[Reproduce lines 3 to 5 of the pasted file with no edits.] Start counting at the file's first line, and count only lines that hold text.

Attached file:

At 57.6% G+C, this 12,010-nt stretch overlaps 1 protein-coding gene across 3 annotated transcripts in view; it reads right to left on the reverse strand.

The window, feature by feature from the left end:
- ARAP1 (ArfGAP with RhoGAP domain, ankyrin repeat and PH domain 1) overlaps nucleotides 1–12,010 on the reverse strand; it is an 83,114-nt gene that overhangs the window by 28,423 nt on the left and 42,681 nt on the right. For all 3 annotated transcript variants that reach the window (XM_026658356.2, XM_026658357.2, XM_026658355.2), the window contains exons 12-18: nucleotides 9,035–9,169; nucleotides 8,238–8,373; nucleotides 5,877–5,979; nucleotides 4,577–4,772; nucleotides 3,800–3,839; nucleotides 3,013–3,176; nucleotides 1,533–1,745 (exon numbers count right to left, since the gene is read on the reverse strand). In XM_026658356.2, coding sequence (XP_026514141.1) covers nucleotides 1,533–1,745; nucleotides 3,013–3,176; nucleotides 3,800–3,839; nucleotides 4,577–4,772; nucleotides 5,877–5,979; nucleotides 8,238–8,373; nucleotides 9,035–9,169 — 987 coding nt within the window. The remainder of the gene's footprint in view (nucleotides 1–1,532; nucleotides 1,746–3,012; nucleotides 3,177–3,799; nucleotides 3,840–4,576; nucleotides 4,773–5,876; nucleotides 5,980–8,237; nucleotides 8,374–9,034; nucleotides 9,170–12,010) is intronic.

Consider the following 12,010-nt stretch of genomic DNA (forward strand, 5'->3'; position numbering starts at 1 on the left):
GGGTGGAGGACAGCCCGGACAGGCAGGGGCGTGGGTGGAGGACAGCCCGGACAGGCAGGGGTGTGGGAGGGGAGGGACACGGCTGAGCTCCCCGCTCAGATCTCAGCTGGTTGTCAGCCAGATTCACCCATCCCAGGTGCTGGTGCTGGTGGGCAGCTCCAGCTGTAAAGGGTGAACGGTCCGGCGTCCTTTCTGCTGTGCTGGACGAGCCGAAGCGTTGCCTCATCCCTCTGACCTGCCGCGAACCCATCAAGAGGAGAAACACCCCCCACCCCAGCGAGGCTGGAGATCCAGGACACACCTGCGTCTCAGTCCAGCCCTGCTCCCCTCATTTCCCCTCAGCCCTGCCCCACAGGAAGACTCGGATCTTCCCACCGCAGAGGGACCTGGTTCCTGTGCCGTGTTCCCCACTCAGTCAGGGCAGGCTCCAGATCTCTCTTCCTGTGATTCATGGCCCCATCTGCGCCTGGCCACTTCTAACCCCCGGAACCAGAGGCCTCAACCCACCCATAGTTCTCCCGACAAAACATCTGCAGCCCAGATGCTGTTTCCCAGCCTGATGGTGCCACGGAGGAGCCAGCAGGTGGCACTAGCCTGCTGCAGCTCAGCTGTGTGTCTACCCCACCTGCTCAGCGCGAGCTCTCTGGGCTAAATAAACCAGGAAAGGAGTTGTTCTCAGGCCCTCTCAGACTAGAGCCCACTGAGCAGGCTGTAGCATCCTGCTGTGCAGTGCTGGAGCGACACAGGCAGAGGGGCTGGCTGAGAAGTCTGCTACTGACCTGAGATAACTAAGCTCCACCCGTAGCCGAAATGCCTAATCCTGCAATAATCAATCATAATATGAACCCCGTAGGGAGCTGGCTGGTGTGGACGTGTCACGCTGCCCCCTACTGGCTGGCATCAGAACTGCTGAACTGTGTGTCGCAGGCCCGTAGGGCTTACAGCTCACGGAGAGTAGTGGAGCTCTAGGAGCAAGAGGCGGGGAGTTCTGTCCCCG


- ARAP1 (ArfGAP with RhoGAP domain, ankyrin repeat and PH domain 1) overlaps nucleotides 1–12,010 on the reverse strand; it is an 83,114-nt gene that overhangs the window by 28,423 nt on the left and 42,681 nt on the right. For all 3 annotated transcript variants that reach the window (XM_026658356.2, XM_026658357.2, XM_026658355.2), the window contains exons 12-18: nucleotides 9,035–9,169; nucleotides 8,238–8,373; nucleotides 5,877–5,979; nucleotides 4,577–4,772; nucleotides 3,800–3,839; nucleotides 3,013–3,176; nucleotides 1,533–1,745 (exon numbers count right to left, since the gene is read on the reverse strand). In XM_026658356.2, coding sequence (XP_026514141.1) covers nucleotides 1,533–1,745; nucleotides 3,013–3,176; nucleotides 3,800–3,839; nucleotides 4,577–4,772; nucleotides 5,877–5,979; nucleotides 8,238–8,373; nucleotides 9,035–9,169 — 987 coding nt within the window. The remainder of the gene's footprint in view (nucleotides 1–1,532; nucleotides 1,746–3,012; nucleotides 3,177–3,799; nucleotides 3,840–4,576; nucleotides 4,773–5,876; nucleotides 5,980–8,237; nucleotides 8,374–9,034; nucleotides 9,170–12,010) is intronic.

Consider the following 12,010-nt stretch of genomic DNA (forward strand, 5'->3'; position numbering starts at 1 on the left):
GGGTGGAGGACAGCCCGGACAGGCAGGGGCGTGGGTGGAGGACAGCCCGGACAGGCAGGGGTGTGGGAGGGGAGGGACACGGCTGAGCTCCCCGCTCAGATCTCAGCTGGTTGTCAGCCAGATTCACCCATCCCAGGTGCTGGTGCTGGTGGGCAGCTCCAGCTGTAAAGGGTGAACGGTCCGGCGTCCTTTCTGCTGTGCTGGACGAGCCGAAGCGTTGCCTCATCCCTCTGACCTGCCGCGAACCCATCAAGAGGAGAAACACCCCCCACCCCAGCGAGGCTGGAGATCCAGGACACACCTGCGTCTCAGTCCAGCCCTGCTCCCCTCATTTCCCCTCAGCCCTGCCCCACAGGAAGACTCGGATCTTCCCACCGCAGAGGGACCTGGTTCCTGTGCCGTGTTCCCCACTCAGTCAGGGCAGGCTCCAGATCTCTCTTCCTGTGATTCATGGCCCCATCTGCGCCTGGCCACTTCTAACCCCCGGAACCAGAGGCCTCAACCCACCCATAGTTCTCCCGACAAAACATCTGCAGCCCAGATGCTGTTTCCCAGCCTGATGGTGCCACGGAGGAGCCAGCAGGTGGCACTAGCCTGCTGCAGCTCAGCTGTGTGTCTACCCCACCTGCTCAGCGCGAGCTCTCTGGGCTAAATAAACCAGGAAAGGAGTTGTTCTCAGGCCCTCTCAGACTAGAGCCCACTGAGCAGGCTGTAGCATCCTGCTGTGCAGTGCTGGAGCGACACAGGCAGAGGGGCTGGCTGAGAAGTCTGCTACTGACCTGAGATAACTAAGCTCCACCCGTAGCCGAAATGCCTAATCCTGCAATAATCAATCATAATATGAACCCCGTAGGGAGCTGGCTGGTGTGGACGTGTCACGCTGCCCCCTACTGGCTGGCATCAGAACTGCTGAACTGTGTGTCGCAGGCCCGTAGGGCTTACAGCTCACGGAGAGTAGTGGAGCTCTAGGAGCAAGAGGCGGGGAGTTCTGTCCCCG